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ID 114338
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Functions of UPR in Campylobacter jejuni infection
Tentaku, Aya Tokushima University
Hatayama, Sho Tokushima University
Kido, Junko Tokushima University
Nguyen, Anh Quoc Tokushima University
Kanda, Yuna Tokushima University
Fukushima, Shiho Tokushima University
Iwata, Taketoshi National Agriculture and Food Research Organization
Harada, Nagakatsu Tokushima University|The University of Shimane KAKEN Search Researchers
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Campylobacter jejuni is a major cause of bacterial foodborne illness in humans worldwide. Bacterial entry into a host eukaryotic cell involves the initial steps of adherence and invasion, which generally activate several cell-signaling pathways that induce the activation of innate defense systems, which leads to the release of proinflammatory cytokines and induction of apoptosis. Recent studies have reported that the unfolded protein response (UPR), a system to clear unfolded proteins from the endoplasmic reticulum (ER), also participates in the activation of cellular defense mechanisms in response to bacterial infection. However, no study has yet investigated the role of UPR in C. jejuni infection. Hence, the aim of this study was to deduce the role of UPR signaling via induction of ER stress in the process of C. jejuni infection. The results suggest that C. jejuni infection suppresses global protein translation. Also, 12 h of C. jejuni infection induced activation of the eIF2α pathway and expression of the transcription factor CHOP. Interestingly, bacterial invasion was facilitated by knockdown of UPR-associated signaling factors and treatment with the ER stress inducers, thapsigargin and tunicamycin, decreased the invasive ability of C. jejuni. An investigation into the mechanism of UPR-mediated inhibition of C. jejuni invasion showed that UPR signaling did not affect bacterial adhesion to or survival in the host cells. Further, Salmonella Enteritidis or FITC-dextran intake were not regulated by UPR signaling. These results indicated that the effect of UPR on intracellular intake was specifically found in C. jejuni infection. These findings are the first to describe the role of UPR in C. jejuni infection and revealed the participation of a new signaling pathway in C. jejuni invasion. UPR signaling is involved in defense against the early step of C. jejuni invasion and thus presents a potential therapeutic target for the treatment of C. jejuni infection.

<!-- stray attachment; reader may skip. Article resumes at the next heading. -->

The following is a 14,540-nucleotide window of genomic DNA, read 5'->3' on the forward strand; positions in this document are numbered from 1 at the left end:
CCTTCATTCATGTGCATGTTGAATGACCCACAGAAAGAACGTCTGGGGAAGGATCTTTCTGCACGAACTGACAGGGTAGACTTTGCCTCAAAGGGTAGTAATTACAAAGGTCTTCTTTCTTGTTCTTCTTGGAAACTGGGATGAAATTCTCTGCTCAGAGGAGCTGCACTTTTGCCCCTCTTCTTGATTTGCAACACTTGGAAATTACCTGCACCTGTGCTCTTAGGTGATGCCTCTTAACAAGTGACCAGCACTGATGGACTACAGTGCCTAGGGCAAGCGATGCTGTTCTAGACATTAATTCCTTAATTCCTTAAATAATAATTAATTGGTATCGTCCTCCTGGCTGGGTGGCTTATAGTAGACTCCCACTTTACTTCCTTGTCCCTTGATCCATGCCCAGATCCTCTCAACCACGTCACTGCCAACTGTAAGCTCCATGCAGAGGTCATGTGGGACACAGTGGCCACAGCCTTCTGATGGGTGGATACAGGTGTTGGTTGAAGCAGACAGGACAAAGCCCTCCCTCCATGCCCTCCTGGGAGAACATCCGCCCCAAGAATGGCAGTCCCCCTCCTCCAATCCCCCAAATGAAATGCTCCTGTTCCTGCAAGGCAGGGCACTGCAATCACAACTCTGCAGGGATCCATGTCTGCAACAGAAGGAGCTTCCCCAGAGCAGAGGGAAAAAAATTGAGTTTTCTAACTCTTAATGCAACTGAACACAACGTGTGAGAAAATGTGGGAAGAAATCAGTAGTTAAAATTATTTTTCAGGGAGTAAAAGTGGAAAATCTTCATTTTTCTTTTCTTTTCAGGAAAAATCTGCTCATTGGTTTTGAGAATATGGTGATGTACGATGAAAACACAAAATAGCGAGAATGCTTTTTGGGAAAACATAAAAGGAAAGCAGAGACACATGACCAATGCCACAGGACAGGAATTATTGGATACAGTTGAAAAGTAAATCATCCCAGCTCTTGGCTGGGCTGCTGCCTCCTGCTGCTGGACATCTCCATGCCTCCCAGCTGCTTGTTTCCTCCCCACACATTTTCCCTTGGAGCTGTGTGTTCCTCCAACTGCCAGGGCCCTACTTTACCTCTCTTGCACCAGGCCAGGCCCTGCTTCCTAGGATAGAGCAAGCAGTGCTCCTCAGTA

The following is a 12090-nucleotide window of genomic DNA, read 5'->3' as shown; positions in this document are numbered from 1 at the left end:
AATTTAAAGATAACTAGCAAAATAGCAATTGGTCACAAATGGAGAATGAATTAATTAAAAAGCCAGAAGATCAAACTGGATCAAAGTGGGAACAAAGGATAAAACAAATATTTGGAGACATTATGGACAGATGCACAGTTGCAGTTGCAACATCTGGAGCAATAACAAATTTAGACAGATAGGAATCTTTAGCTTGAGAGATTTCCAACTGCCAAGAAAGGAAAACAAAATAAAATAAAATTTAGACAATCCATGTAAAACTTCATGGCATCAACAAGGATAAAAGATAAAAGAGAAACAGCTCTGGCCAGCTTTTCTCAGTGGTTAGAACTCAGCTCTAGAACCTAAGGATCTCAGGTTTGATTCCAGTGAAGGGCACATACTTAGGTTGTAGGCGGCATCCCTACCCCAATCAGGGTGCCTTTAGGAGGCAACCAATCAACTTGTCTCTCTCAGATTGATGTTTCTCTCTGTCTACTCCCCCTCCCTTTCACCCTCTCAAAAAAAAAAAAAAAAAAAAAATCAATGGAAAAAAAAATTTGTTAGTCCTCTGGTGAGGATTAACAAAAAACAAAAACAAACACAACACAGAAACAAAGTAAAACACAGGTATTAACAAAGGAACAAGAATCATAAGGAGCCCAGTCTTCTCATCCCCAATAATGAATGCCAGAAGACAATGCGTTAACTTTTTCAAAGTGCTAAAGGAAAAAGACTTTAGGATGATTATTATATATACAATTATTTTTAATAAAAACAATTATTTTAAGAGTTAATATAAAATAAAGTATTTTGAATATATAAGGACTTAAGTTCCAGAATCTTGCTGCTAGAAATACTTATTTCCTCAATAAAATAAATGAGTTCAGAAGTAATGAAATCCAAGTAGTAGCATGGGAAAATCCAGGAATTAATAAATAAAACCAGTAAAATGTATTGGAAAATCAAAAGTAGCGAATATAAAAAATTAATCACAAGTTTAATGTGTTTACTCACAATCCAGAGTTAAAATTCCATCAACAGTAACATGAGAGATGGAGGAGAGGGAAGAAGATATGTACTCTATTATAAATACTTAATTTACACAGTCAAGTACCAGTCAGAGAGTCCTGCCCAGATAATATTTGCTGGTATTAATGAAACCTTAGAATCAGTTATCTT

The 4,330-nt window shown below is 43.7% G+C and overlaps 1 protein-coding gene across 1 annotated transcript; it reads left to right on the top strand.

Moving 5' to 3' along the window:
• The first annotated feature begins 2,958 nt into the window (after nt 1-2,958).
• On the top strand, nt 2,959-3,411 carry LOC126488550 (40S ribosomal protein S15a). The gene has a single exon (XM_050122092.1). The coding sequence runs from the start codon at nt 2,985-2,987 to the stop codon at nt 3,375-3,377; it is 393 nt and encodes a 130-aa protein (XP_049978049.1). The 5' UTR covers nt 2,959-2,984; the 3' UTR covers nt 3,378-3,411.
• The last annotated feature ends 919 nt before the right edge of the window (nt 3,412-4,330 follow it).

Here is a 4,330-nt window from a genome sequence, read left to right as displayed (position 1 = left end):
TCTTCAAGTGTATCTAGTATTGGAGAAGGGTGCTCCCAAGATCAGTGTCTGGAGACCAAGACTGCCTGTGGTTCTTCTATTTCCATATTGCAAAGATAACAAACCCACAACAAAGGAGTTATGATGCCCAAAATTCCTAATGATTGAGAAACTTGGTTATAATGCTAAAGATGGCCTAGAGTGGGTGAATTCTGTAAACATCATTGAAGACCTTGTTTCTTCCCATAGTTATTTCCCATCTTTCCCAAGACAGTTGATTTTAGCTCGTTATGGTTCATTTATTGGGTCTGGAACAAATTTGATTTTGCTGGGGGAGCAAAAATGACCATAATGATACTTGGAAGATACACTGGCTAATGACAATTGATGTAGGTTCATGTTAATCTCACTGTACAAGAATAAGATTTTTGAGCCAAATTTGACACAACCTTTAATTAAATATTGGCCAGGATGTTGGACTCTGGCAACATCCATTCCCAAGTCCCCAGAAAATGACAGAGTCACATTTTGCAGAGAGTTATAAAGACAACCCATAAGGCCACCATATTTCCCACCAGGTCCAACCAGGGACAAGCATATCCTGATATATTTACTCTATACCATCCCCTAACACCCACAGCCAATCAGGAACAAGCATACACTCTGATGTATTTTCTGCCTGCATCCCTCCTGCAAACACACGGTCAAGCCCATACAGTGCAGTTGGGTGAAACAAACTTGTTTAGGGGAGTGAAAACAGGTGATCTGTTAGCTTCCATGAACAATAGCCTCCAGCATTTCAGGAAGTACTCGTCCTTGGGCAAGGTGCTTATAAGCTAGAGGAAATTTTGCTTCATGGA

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© 2018 Tentaku et al. This is an open access article distributed under the terms of the Creative Commons Attribution License( ), which permits unrestricted use, distribution, and reproduction in any medium, provided the original author and source are credited.
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Medical Sciences